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Published: 2011/01/10
by Ron Hart

Bruce Springsteen
The Promise


The Boss calls 1978’s Darkness on the Edge of Town his “samurai” album. But given the fact that, in the end, only ten songs were used from the grueling two years’ worth of studio sessions that yielded over 70 tracks, it might have been more appropriate for Bruce Springsteen to call it his “butcher” album all the same. However, as a belated commemoration of its 30th anniversary, The Promise is a long-awaited two-disc collection that gathers together 21 of those discarded cuts—most of which were deemed too romantic for Darkness, a lyrically brutal album defined by its stark, antithetical viewpoint in the wake of the pie-eyed optimism of its predecessor, 1975’s Born to Run. And though some may chide the set as being a little too light on content considering the volume of material harvested during these sessions, the motivation for keeping The Promise a svelte 90-odd minute collection was purely for honorable reasons.

The intention of properly piecing together the album that could very well have come out between the releases of Born and Darkness is clearly exemplified here, its songs perfectly capturing the air of duality that hangs in the balance between both records, exemplified in the Brill Building bravado of “Rendezvous” and “Ain’t Good Enough For You”, the back alley yearning of an early “rock” version of the epic Edge ballad “Racing in the Street,” the incendiary earnestness of the original versions of “Because the Night”, given to Patti Smith for her own ‘78 classic Easter, and “Fire,” originally written for Elvis Presley before his death but ultimately recorded by new wave greaser Robert Gordon and then again by The Pointer Sisters (both scored hits with the composition on AOR and Top 40 radio respectively), and the scathing cynicism of the monumental title track, long considered the spruce goose among lost Springsteen studio tracks and said to tell the wrenching tale of Bruce’s controversial falling-out with ex-manager Mike Appel.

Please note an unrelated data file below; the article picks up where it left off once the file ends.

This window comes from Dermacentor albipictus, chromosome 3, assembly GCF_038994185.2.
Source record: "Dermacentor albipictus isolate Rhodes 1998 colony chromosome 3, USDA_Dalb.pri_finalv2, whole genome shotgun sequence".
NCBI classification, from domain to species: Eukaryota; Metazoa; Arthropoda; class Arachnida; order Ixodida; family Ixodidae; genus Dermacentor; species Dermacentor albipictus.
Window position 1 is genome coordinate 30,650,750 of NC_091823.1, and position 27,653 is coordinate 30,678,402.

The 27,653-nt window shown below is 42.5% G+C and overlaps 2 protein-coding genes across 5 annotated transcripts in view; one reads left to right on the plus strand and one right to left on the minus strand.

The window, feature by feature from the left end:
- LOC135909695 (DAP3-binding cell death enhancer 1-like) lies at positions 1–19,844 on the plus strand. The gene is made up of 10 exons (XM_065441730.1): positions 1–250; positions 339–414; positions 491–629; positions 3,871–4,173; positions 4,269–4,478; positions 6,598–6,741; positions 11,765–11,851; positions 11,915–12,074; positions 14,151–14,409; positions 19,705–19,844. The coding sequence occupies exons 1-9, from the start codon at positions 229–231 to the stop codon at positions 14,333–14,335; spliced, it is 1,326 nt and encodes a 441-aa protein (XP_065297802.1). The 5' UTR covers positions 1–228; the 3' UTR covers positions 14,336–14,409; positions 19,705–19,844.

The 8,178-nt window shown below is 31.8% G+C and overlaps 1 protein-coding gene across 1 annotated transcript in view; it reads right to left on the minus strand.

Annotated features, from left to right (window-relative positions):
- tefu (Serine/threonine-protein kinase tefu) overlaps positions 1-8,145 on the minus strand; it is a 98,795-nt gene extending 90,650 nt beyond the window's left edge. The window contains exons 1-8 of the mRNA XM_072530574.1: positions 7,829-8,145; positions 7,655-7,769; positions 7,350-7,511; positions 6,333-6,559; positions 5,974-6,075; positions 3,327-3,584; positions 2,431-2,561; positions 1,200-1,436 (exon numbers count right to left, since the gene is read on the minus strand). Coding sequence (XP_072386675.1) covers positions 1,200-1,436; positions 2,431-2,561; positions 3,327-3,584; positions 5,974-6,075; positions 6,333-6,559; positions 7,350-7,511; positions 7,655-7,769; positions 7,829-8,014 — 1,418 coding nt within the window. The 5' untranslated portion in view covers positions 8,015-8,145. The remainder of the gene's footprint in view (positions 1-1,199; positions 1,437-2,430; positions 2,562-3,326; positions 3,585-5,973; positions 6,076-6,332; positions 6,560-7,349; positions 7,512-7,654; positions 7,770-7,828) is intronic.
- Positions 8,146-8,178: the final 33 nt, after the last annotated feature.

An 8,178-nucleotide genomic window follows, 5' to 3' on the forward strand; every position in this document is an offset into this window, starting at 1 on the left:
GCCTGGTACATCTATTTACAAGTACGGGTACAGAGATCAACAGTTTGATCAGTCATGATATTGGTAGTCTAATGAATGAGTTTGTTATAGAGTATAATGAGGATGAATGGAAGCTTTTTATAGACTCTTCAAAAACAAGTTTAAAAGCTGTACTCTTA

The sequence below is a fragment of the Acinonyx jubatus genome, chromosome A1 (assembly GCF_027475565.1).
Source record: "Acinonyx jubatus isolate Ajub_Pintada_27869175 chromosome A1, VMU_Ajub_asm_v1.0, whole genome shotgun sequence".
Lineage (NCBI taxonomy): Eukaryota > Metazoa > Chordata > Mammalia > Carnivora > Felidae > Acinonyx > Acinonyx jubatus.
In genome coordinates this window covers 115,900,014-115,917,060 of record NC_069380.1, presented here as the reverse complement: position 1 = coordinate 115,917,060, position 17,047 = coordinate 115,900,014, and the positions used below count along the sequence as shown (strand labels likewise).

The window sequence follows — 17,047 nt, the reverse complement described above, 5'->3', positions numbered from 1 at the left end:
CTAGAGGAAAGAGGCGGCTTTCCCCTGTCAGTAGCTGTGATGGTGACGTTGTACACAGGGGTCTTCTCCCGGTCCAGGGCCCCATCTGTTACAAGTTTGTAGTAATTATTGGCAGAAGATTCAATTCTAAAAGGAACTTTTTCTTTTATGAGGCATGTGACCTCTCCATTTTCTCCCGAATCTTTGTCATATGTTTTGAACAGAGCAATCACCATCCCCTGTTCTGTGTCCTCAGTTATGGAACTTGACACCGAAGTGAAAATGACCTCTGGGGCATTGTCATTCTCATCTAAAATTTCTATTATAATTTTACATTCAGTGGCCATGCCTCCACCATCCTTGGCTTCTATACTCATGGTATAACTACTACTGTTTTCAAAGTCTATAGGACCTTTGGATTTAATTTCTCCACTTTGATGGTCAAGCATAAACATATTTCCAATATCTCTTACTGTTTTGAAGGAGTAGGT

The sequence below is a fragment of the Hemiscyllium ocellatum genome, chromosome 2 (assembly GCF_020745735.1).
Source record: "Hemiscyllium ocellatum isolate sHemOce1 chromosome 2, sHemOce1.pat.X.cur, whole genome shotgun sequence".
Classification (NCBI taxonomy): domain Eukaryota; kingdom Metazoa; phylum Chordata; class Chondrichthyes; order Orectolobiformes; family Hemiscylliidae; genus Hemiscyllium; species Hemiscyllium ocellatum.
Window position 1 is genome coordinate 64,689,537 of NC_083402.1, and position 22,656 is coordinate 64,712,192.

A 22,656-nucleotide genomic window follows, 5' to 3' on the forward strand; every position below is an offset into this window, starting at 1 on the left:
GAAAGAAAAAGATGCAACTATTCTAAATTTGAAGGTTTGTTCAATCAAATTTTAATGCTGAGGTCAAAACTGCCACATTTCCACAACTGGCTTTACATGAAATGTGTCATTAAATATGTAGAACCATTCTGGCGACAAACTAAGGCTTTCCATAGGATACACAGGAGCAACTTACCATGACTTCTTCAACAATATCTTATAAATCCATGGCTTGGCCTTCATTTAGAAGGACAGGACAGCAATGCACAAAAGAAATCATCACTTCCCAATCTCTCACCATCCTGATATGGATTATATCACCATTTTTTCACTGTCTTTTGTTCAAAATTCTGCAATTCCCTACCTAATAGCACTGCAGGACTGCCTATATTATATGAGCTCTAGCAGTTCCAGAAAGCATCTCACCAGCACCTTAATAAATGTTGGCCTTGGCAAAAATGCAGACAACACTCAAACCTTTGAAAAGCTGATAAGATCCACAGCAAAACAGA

Diehard fans will want nothing less than the full-on 3-CD/3-DVD box set edition of this fabled back story, which features a remastered version of the original LP (and will hopefully be available separately as well), the two discs of unreleased goods, a DVD documentary on the making of Darkness that aired on HBO this fall and a pair of additional DVDs containing over four hours of concert footage from the venerated Thrill Hill Vault, including a complete “house cut” of a 1978 Houston show, a special 2009 performance of Darkness in its entirety shot inside an empty Paramount Theater in Asbury Park, NJ, and a compilation of performances of several songs featured on The Promise between 1976 and 1978.

However, if you are a Bruce fan on a budget in these harrowing times of economic purgatory, you can really live with just owning the two-disc edition without any kind of buyer’s remorse. After all, you can just watch the documentary on HBO On Demand, find all the audio for all that live material featured on the DVDs available on the Bruce Springsteen mp3 Bootleg Index and save your pennies for the next Boss deluxe special, which we are assuming will be for The River even though we are secretly hoping for Nebraska. But who are we fooling here—if you are anything like me, you’ll probably find yourself trolling the virtual used bins on Amazon for a cheap, lightly handled copy of the whole kit and caboodle six months from now anyway.

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